Always Sunny

Published online: Jan 31, 2017 Grower of the Month, Seed Potatoes Tyrell Marchant, Editor
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Diversity. It’s become a major buzzword in the American lexicon over the last several years. Everybody wants to achieve it: diversity in the workplace, diversity in the government, diversity in the classroom, diversity in Hollywood. As society continues to grow more integrated and interwoven, a growing number of consumers have come to expect the same of their dinner plates.

A medium-rare T-bone with a baked russet on the side may still enjoy a lofty standing in consumers’ mental menus, but that top tier is more crowded than it’s ever been. The consuming public wants to try new, colorful, adventurous foods, and, like it or not, they expect producers to keep up with the trend of diversity. Growers know that’s a tall order; you can’t simply throw some new cultivar in the ground just because Gordon Ramsay mentioned it on MasterChef. A lot of research, money and—perhaps most importantly—time are involved in getting a consumer’s dream meal from farm to fork.

Idaho Falls, Idaho-based SunRain Varieties works to bridge the gap between trend-seeking diners and reality-bound potato growers. The company was founded in 2009 with the idea of being an intellectual property-holding company. With SunRain’s possession of many trademarks and varieties, it seemed like a good plan: sub-license varieties and have other growers grow their seed.

“We had no intention of ever actually farming,” says SunRain business manager Aron Derbidge. “But as we went farther and farther down the road, we realized we needed to have involvement with second-step seed growers. We had to have our own seed operation.”

Once the realization set in that developing a market for their varieties would require actually being in the seed-growing business, SunRain management set to work looking for a suitable location for a seed farm. They looked at farm ground everywhere from northern Idaho to the Columbia Basin, Montana and even southern Utah. It took about two years, but as fortune would have it, an affordable piece of ground became available in Driggs, Idaho, about 75 miles northeast of SunRain’s offices, tissue culture lab and greenhouses. The company purchased about 1,600 acres and began growing their own seed. About 400 acres of that is unfarmed forest, which contributes to the isolation necessary for early-generation seed potato production.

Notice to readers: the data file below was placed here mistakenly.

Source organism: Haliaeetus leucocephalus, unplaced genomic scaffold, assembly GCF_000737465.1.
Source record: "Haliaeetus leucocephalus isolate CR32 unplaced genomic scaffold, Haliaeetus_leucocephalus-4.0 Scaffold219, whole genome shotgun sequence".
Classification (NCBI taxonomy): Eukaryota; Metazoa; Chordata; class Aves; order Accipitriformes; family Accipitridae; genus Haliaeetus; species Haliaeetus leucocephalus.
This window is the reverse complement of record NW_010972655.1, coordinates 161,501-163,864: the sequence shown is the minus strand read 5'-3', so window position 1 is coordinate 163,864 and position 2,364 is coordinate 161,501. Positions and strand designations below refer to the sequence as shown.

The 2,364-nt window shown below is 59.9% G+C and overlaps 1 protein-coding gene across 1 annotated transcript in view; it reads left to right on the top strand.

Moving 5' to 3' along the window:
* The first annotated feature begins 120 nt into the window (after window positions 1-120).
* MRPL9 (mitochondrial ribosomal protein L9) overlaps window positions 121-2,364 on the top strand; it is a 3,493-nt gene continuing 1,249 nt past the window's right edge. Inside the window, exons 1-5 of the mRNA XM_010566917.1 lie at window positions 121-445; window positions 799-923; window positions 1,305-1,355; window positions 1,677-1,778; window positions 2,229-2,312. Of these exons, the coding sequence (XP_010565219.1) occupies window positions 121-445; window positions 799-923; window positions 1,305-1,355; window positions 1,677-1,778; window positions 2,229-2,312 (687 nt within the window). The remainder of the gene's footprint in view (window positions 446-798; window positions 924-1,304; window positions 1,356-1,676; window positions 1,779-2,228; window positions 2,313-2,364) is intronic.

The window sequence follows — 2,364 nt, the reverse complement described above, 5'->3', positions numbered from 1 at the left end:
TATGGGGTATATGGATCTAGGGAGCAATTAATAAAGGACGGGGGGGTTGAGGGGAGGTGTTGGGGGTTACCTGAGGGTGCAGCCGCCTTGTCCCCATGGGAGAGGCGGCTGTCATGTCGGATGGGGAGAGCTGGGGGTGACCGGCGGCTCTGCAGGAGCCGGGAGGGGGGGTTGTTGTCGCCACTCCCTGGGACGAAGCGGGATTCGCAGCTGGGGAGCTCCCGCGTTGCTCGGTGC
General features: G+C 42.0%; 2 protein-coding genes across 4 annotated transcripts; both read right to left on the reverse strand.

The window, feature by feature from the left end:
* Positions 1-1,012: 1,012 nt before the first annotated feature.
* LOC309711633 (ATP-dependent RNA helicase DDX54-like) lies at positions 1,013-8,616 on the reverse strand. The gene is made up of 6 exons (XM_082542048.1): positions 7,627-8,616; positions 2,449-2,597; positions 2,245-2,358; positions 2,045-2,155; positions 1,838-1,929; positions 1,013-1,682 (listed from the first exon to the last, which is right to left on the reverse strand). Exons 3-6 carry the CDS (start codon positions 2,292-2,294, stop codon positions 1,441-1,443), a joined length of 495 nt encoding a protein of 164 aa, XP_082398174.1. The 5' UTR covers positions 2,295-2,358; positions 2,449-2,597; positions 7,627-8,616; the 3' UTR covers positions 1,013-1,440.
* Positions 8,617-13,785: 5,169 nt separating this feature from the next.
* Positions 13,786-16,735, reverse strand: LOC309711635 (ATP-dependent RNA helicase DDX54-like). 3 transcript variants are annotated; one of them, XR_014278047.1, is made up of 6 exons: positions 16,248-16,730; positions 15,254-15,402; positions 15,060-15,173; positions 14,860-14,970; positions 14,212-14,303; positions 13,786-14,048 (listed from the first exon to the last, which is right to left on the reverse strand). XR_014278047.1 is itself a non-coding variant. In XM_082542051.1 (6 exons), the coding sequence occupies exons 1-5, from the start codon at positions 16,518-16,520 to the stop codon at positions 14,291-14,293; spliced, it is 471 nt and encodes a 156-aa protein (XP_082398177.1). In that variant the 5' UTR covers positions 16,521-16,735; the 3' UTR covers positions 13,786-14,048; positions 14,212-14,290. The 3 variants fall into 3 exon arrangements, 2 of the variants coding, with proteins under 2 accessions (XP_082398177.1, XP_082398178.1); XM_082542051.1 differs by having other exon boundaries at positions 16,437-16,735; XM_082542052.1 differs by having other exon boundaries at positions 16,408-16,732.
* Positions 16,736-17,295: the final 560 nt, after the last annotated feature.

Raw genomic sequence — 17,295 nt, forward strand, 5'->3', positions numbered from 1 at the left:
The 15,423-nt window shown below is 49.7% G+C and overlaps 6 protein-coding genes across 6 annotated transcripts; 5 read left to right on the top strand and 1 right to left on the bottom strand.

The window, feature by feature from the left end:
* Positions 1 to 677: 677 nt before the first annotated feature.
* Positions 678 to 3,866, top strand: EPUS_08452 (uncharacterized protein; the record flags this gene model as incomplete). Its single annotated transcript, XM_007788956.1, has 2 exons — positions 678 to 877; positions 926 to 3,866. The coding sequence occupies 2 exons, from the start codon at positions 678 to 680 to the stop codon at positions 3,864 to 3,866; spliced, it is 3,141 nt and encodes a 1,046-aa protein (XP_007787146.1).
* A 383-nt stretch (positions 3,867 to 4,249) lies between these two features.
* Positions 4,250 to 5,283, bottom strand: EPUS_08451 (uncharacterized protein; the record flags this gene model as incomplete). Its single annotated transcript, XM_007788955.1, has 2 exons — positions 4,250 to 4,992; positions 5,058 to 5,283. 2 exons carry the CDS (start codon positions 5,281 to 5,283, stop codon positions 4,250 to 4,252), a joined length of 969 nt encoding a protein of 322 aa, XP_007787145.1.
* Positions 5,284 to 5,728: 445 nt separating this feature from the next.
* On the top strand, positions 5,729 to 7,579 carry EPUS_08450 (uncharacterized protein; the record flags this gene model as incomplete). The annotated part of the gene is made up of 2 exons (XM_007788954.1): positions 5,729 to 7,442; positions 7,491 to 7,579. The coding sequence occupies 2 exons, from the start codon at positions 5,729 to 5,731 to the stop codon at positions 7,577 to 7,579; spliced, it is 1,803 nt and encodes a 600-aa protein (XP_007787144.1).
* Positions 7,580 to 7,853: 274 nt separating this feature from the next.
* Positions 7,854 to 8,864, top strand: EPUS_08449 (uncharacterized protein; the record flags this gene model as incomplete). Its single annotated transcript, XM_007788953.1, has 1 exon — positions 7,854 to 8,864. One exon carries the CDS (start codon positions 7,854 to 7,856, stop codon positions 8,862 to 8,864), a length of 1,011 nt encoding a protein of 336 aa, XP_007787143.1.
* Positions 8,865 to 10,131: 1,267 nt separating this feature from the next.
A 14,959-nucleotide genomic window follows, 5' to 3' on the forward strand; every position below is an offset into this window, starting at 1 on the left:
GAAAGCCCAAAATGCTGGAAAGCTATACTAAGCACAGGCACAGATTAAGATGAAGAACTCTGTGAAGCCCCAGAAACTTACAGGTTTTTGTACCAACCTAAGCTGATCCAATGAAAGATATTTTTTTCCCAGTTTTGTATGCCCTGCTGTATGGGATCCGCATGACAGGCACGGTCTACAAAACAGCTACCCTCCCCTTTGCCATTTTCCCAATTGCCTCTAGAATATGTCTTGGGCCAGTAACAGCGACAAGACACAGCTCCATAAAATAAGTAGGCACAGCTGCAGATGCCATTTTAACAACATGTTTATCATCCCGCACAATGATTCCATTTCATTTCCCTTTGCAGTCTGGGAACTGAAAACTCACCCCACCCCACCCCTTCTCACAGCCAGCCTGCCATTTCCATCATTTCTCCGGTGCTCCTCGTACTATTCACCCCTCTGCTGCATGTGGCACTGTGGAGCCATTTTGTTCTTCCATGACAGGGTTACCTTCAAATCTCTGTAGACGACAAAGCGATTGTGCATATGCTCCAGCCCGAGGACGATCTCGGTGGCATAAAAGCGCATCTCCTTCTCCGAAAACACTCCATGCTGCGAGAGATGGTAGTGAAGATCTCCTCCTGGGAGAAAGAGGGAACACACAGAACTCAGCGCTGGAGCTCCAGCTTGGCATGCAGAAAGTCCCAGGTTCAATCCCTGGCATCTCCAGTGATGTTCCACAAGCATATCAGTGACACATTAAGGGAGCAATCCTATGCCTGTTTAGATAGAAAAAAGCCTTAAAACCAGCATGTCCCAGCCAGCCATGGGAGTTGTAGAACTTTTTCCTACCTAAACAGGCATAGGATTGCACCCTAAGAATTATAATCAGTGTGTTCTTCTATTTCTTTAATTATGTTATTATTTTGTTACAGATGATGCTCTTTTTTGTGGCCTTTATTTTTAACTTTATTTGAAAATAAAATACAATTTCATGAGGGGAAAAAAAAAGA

“Being growers wasn’t our original vision,” says Derbidge. “But now that we’re here, we feel that’s what the market needs, and we’ve embraced the role of early-generation seed grower.”

The SunRain farm in Driggs grows an average of about 100 varieties each year, on a five-year rotation. They have long-term leases with several local farmers, growing nearly 500 acres of their seed potatoes. They partner with growers to do variety trials in 14 production areas in 12 states across the country. One of the biggest challenges the company has faced is the lack of infrastructure once it’s determined one is ready to be marketed. 

“As long as potatoes have been around, you’d think there would existing tools you could grab off the shelf and evaluate varieties,” says Derbidge. “But we’ve had to re-invent the wheel. We do our own trial program. We do our own quality assurance inspections during the growing season, during harvest, during shipment. All of those elements help us evaluate those varieties as they go through. So we know how they grow, how they store, how they look as they’re coming through, what their grade-out percentages are, and the typical issues we see with each one. We also have a test kitchen where we test cooking all the varieties in different ways.

“We’ve had to build all that from the ground up. The company’s whole history has been a lot of building infrastructure so we could be successful. Rather than just guessing and sending a load of seed to a particular production area, we do methodical, structured trialing prior.”

As consumer tastes have evolved to crave more diversity, SunRain has been at the forefront of making sure commercial growers have the means to meet changing demands. A major difficulty has been seed growers’ reluctance in general to branch out into growing non-traditional varieties. Over the past five years or so, though, that tide has turned a bit.

“We now have seed growers coming to us and saying, ‘This is what my ground and climate are like; what do you recommend?’” says Derbidge. “So the pull from our customers—seed growers—has been really good. We’re seeing a lot more growers coming and looking for these varieties.”

In the end, the success of SunRain Varieties comes down to the love of potatoes that pulses through everyone in the company. Derbidge credits ownership’s dedication to and belief in the industry as a driving force of SunRain’s growth and rising reputation.

“We’re all potato nerds here,” Derbidge says with a laugh. “We fully admit it. We absolutely love potatoes.”

This article appears in the February 2017 issue of Potato Grower